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PNG government found wanting in response to El Nino drought

No funds for drought affected SimbuMATHIAS KIN

OVER the last month there has been some rain in Simbu, one of the worst affected provinces by the El Nino driven drought in Papua New Guinea.

In the high altitude Simbu (1,500 to 2,500 metres above sea level), kaukau tubers take six to nine months to form.

While some newer varieties now can yield in three to four months, as was seen in the 1997 drought, tubers don't usually form early. So the shortage in food in Simbu will continue for a long while yet.

To make matters worse, the government has not carried out reliable assessments of the extent of the drought in the provinces, especially here in the central highlands.

The responsiveness, coordination and management by authorities in terms of provision of relief food to affected communities have been very disappointing. This has been evidenced time and again in Simbu.

Since the rain some vegetables in the gardens and around the houses are showing signs of rejuvenation. But no serious starch crops, like kaukau, have yet emerged.

We hope for some better coordination from now in the distribution of seeds, kaukau vines, tapioca sticks, corn seed and so on.

The basic logistics of recovery are required as the people struggle to get back to their normal subsistence lives.


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Mathias Kin

Paul, Ian and my friend Francis Nii. The drought is showcasing the amount of foulness, rot and dirt existing in the PNG government and in its bureaucracy at Waigani.

The O'Neil government is worried that outsiders may, in the process of assessing this disaster, surely pinpoint the many weaknesses, inefficiencies and the chronic corruption existing among the elected and the bureaucracy of PNG.

PNG is already ranked one of the most corrupt nations in the world.

In 1997, during the government of Chan then later Bill Skate, they allowed outsiders in Australia and experts from other countries to come in and carry out assessments of the extent of the affected communities.

As a result, appropriate relief supplies were sought through the many friendly countries including a heavy contribution from Australia.

Now, since the drought started in March 2015, not one reliable assessment had been carried out. So nobody knows exactly what the situation is in the villages.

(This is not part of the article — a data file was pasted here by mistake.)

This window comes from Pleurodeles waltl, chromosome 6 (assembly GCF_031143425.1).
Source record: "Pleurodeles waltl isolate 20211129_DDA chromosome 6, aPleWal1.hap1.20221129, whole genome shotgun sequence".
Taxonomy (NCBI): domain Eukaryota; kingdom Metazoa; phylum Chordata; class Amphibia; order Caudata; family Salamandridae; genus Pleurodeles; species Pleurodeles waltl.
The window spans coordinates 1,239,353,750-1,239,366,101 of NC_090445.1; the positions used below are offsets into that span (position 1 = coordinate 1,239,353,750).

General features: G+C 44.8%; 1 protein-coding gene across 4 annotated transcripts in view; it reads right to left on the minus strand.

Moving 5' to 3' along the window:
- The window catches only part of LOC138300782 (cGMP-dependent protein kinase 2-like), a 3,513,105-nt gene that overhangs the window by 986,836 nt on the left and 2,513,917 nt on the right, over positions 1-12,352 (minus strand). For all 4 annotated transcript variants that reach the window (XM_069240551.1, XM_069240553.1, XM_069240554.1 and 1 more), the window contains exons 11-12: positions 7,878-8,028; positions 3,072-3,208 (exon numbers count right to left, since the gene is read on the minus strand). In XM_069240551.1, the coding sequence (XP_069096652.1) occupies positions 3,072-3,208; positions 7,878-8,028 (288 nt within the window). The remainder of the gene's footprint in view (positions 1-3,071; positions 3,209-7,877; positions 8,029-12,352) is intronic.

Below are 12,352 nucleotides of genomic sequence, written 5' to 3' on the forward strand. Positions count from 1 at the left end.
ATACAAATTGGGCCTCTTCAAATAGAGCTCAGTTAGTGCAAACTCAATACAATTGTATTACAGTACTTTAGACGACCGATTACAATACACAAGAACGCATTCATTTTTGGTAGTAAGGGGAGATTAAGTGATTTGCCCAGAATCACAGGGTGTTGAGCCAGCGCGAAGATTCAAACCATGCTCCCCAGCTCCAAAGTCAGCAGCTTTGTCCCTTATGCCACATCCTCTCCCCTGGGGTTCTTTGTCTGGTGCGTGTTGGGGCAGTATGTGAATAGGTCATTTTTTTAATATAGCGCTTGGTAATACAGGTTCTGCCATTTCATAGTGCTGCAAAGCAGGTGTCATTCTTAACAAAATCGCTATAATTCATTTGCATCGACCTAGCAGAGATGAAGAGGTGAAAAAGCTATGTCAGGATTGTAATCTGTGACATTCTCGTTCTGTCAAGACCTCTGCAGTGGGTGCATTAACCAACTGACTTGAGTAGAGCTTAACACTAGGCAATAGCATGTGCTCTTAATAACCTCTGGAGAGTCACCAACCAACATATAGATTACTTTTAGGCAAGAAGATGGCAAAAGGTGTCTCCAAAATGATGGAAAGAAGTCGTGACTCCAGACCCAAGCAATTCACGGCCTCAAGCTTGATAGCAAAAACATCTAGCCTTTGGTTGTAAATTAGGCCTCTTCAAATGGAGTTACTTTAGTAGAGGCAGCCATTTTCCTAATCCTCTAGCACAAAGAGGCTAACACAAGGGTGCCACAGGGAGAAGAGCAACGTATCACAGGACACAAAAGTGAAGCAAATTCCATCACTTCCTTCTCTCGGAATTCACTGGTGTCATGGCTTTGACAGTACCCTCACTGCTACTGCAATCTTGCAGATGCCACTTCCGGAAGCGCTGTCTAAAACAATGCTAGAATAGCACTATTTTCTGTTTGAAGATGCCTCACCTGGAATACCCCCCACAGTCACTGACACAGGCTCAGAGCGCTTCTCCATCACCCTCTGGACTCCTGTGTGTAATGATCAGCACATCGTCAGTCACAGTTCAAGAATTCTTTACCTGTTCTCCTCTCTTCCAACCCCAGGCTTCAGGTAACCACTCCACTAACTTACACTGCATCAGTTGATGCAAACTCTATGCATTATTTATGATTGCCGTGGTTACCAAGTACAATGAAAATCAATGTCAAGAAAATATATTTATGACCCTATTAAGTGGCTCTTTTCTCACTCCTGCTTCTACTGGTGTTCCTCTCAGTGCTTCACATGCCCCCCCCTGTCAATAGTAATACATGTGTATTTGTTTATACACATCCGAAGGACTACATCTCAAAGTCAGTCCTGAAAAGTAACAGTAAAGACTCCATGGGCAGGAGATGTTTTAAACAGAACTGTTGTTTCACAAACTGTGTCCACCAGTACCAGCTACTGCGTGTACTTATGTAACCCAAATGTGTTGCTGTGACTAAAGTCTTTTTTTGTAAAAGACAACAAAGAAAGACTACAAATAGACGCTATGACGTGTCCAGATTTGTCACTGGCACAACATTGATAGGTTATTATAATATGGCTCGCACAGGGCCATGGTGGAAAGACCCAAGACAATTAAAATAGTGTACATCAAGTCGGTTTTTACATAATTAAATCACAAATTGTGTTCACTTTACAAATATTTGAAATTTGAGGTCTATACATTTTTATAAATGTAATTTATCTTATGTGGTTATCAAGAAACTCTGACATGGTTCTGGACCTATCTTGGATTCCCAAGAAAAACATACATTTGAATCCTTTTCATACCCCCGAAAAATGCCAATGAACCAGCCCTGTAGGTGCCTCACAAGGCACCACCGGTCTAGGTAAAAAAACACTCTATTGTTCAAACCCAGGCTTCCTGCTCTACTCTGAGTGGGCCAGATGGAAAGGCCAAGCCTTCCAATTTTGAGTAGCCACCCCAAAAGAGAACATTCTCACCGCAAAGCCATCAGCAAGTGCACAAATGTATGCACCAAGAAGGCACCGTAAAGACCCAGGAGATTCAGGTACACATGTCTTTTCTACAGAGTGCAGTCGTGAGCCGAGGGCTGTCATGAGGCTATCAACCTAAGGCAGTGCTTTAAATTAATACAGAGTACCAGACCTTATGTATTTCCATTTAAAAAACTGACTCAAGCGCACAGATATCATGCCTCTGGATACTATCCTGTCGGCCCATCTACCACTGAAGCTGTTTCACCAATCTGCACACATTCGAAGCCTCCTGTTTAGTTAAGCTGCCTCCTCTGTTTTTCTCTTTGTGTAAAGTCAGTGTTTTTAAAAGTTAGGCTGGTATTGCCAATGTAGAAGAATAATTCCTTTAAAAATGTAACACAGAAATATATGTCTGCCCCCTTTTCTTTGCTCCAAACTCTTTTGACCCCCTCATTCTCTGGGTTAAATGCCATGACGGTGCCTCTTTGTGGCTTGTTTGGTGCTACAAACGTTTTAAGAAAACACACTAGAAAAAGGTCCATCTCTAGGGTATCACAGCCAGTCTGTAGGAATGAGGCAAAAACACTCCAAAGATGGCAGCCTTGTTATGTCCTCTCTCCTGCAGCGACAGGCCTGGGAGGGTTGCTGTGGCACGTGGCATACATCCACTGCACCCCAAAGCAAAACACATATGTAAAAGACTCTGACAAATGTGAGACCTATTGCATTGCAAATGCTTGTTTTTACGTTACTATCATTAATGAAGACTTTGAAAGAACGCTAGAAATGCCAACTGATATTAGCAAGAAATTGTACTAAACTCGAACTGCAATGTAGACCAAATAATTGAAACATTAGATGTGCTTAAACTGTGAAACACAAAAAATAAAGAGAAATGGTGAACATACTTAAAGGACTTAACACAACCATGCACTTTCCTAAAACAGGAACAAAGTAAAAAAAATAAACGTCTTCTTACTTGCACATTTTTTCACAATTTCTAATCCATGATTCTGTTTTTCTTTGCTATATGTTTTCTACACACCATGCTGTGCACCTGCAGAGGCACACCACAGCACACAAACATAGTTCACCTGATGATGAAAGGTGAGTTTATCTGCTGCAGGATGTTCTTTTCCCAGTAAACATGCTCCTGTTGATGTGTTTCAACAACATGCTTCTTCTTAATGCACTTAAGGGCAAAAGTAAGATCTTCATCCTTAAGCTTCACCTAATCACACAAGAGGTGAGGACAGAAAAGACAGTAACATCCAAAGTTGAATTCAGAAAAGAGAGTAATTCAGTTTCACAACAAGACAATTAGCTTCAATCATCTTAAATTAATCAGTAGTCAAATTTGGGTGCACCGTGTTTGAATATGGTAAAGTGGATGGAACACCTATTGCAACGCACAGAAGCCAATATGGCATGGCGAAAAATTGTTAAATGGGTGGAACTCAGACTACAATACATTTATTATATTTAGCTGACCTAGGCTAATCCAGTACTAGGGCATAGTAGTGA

In many parts of high altitude areas of Southern Highlands, Western Highlands, Enga and Simbu provinces, frost has completely destroyed huge areas of food gardens.

In southern Simbu, an area I visit frequently, and in many areas of the highlands also, around September and October during the worst times of the current drought, I physically saw people eating root of bananas and roots of china taro.

It really disturbed me that in these time and age when PNG was earning billions of Kina from its hydrocarbon and other natural resources, its citizens should still suffer from the effects droughts and frosts.

They can not give back to the owners of the land from which they made the billions only a few kinas for their very survival? How irresponsible and greed a government is that?

Maybe, and Ian Frazer said it well, it may take a crisis like current drought, to change the people's mind set. And you are right, mere crime & corruption has become tolerable.

Perhaps civil unrest may teach these people a few lessons but even then at the cost of what? O'Neill does not seem to care for the welfare of the people of this nation.

PNGians are a very resilient people, no ordinary drought will "kill" them off. In a "land as blessed and for a people as self-sufficient as PNG", the affected communities of PNG will be on its feet again, with or without government.

What needs to happen, as pointed out by you good people here and by many in this forum over the months, there needs to be dramatic change in the mind set of the voters - to vote away from lamp flaps, pigs and money in 2017.

However the government is now devising every tactic thinkable to counter any attempts by the opposition or anybody else in 2017 so that they can continue beyond 2017.